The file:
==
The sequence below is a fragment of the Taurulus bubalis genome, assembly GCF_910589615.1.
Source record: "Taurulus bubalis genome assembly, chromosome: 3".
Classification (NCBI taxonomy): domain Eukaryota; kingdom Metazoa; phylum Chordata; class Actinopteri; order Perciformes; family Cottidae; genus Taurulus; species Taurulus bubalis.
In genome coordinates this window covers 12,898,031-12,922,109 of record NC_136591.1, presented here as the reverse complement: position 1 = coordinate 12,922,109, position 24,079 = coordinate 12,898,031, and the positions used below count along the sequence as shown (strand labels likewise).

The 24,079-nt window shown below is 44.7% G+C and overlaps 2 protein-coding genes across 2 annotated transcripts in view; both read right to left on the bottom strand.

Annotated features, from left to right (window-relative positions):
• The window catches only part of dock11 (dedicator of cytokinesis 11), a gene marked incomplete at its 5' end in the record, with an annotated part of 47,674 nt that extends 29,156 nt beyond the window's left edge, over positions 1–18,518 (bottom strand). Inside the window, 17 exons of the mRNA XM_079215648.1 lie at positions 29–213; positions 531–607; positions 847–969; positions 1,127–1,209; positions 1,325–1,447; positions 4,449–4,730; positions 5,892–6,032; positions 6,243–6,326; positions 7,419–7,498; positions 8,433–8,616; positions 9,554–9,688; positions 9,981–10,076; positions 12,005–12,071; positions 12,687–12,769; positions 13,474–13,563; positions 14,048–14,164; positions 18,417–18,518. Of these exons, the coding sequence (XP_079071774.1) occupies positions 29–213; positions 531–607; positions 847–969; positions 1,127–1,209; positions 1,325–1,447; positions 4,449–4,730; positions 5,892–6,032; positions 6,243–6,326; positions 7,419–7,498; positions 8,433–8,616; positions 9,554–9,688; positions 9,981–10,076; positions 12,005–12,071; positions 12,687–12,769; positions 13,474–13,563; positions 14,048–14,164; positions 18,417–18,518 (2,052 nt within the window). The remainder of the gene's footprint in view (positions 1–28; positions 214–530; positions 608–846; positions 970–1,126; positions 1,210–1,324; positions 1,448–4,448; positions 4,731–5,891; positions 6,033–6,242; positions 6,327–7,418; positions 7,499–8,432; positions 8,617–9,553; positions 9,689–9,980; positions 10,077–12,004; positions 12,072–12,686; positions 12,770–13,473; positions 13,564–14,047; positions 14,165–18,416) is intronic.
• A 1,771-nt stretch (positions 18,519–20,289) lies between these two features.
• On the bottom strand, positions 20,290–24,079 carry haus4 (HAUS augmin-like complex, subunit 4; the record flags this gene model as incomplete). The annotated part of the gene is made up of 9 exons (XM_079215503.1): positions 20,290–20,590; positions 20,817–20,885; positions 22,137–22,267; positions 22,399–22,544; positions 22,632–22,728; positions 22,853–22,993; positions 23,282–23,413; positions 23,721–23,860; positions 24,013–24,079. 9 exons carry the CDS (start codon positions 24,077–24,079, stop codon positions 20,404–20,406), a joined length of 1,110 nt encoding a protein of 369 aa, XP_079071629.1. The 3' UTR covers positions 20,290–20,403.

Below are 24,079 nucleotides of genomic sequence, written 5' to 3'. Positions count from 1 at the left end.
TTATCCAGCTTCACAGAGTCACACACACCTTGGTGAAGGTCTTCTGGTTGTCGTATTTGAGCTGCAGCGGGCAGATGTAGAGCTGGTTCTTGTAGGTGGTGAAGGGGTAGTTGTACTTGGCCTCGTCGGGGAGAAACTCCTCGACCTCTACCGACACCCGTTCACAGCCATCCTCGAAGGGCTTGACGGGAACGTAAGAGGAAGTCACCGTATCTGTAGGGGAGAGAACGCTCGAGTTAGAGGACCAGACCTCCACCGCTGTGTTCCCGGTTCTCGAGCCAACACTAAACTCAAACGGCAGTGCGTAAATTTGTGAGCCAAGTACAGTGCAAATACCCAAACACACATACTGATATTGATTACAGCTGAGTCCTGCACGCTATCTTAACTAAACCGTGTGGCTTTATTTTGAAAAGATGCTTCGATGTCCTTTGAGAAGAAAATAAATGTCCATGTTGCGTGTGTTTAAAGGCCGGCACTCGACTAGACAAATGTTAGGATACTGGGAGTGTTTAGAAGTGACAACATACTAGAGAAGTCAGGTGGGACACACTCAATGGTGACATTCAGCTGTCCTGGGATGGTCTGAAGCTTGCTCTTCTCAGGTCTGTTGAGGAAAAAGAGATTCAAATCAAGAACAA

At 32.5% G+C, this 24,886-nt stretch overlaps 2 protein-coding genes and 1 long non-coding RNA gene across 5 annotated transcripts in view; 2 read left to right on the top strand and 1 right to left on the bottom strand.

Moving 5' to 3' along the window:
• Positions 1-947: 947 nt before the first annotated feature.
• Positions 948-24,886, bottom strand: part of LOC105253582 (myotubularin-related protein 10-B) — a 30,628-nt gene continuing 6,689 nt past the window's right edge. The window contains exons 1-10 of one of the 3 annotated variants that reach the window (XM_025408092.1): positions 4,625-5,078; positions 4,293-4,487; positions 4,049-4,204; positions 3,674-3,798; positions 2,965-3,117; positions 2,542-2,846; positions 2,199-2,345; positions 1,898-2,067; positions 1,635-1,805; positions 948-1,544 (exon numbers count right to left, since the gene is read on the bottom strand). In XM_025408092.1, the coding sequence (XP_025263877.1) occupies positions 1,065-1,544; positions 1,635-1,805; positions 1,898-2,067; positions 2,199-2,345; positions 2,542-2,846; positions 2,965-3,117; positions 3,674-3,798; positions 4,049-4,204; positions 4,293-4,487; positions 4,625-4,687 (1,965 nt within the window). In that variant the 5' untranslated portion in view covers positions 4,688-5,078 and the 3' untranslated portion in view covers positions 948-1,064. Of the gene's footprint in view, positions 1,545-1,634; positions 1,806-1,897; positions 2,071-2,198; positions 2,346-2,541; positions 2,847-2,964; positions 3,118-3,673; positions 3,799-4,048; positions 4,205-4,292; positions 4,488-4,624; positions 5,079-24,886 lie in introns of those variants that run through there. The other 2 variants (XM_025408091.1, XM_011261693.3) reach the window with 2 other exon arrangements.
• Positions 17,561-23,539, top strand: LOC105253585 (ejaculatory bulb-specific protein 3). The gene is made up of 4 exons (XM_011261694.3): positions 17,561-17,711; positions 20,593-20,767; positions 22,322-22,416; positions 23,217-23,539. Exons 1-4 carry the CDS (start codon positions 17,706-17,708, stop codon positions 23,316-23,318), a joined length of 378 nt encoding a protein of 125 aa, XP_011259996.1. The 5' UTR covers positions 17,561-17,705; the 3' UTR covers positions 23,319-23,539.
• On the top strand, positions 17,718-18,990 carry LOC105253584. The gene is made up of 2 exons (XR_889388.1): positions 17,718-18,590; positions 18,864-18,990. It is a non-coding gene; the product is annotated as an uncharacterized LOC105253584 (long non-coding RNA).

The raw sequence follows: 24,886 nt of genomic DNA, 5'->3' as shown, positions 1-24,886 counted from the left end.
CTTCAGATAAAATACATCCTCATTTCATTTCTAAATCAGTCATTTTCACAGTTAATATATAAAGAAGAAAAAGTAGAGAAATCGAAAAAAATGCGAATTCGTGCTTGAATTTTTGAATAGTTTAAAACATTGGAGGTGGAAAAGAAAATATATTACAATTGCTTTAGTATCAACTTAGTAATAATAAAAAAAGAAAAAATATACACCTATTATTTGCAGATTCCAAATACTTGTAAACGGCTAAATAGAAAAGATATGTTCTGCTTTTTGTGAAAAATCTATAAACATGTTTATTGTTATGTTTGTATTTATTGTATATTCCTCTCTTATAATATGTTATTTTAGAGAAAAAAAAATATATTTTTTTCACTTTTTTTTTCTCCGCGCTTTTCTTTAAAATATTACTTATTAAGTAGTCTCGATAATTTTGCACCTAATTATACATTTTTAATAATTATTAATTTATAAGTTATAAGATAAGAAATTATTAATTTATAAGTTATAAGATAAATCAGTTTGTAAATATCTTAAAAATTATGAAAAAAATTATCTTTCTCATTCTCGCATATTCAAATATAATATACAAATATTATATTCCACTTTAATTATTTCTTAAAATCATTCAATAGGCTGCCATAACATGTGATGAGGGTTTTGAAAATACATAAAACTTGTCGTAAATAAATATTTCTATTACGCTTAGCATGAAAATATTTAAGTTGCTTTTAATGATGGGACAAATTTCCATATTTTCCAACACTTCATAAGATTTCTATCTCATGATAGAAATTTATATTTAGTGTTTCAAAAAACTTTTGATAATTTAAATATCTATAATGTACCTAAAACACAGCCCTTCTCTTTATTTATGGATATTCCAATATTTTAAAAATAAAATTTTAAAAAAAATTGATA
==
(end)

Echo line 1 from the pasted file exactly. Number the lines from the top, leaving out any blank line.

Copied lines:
The sequence below is a fragment of the Taurulus bubalis genome, assembly GCF_910589615.1.